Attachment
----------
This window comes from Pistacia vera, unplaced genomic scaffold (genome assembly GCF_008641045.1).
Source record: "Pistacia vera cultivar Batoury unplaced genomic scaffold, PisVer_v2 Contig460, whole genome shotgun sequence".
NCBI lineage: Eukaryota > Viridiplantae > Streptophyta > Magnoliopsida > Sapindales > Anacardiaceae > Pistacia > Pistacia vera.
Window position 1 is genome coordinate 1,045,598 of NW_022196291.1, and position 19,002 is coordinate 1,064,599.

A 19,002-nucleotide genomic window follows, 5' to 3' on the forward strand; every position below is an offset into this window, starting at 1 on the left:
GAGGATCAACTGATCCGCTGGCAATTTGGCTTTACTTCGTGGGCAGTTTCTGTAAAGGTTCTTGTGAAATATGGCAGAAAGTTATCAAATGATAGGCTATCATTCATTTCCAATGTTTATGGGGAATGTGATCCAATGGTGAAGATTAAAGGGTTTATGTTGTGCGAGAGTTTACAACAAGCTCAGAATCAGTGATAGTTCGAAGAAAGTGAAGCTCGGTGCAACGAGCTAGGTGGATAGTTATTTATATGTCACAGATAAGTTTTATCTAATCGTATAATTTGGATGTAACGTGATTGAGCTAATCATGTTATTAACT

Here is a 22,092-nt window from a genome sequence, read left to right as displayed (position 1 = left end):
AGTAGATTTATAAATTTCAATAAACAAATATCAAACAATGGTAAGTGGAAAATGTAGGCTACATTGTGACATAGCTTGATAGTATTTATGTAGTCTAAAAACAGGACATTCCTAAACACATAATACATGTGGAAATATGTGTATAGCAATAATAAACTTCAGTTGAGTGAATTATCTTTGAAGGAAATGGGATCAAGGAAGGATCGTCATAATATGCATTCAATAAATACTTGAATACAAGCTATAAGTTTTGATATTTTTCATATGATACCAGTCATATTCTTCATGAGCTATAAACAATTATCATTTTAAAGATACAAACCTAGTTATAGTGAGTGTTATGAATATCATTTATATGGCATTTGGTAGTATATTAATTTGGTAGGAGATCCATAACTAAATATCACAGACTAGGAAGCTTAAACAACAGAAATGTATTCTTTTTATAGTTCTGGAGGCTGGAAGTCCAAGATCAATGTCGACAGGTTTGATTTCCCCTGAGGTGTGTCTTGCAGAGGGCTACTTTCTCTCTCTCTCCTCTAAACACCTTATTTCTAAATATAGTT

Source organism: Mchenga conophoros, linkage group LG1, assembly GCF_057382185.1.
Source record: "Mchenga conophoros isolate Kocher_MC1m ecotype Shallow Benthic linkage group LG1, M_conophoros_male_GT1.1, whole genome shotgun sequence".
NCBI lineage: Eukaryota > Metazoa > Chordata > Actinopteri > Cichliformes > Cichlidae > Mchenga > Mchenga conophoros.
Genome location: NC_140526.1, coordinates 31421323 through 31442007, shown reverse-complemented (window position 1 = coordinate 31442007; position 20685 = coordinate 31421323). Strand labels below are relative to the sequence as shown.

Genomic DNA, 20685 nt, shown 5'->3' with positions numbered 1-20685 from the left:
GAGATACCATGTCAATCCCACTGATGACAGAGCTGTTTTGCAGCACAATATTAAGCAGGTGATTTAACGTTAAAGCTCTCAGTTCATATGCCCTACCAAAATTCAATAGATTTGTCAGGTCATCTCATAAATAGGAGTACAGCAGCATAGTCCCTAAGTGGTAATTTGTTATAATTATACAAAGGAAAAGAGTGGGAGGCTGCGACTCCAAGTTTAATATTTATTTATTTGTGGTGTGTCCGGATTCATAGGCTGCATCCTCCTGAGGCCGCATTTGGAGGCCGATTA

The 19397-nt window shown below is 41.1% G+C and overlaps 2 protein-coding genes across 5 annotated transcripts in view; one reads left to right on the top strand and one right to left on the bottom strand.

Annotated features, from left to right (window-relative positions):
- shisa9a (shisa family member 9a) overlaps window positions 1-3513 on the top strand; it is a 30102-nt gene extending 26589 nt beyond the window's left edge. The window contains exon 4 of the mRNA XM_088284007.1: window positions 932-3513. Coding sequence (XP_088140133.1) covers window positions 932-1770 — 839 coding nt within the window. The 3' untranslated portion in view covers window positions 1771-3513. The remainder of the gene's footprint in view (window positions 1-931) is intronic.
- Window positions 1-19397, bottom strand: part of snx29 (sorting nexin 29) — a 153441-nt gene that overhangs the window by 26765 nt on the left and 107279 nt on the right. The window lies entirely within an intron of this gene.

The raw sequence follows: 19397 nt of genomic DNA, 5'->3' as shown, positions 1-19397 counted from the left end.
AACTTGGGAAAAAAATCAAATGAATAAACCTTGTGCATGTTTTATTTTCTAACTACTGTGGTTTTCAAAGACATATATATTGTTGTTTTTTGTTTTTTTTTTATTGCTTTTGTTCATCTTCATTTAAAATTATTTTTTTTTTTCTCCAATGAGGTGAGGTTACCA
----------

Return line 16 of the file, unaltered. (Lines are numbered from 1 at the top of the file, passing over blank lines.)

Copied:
Annotated features, from left to right (window-relative positions):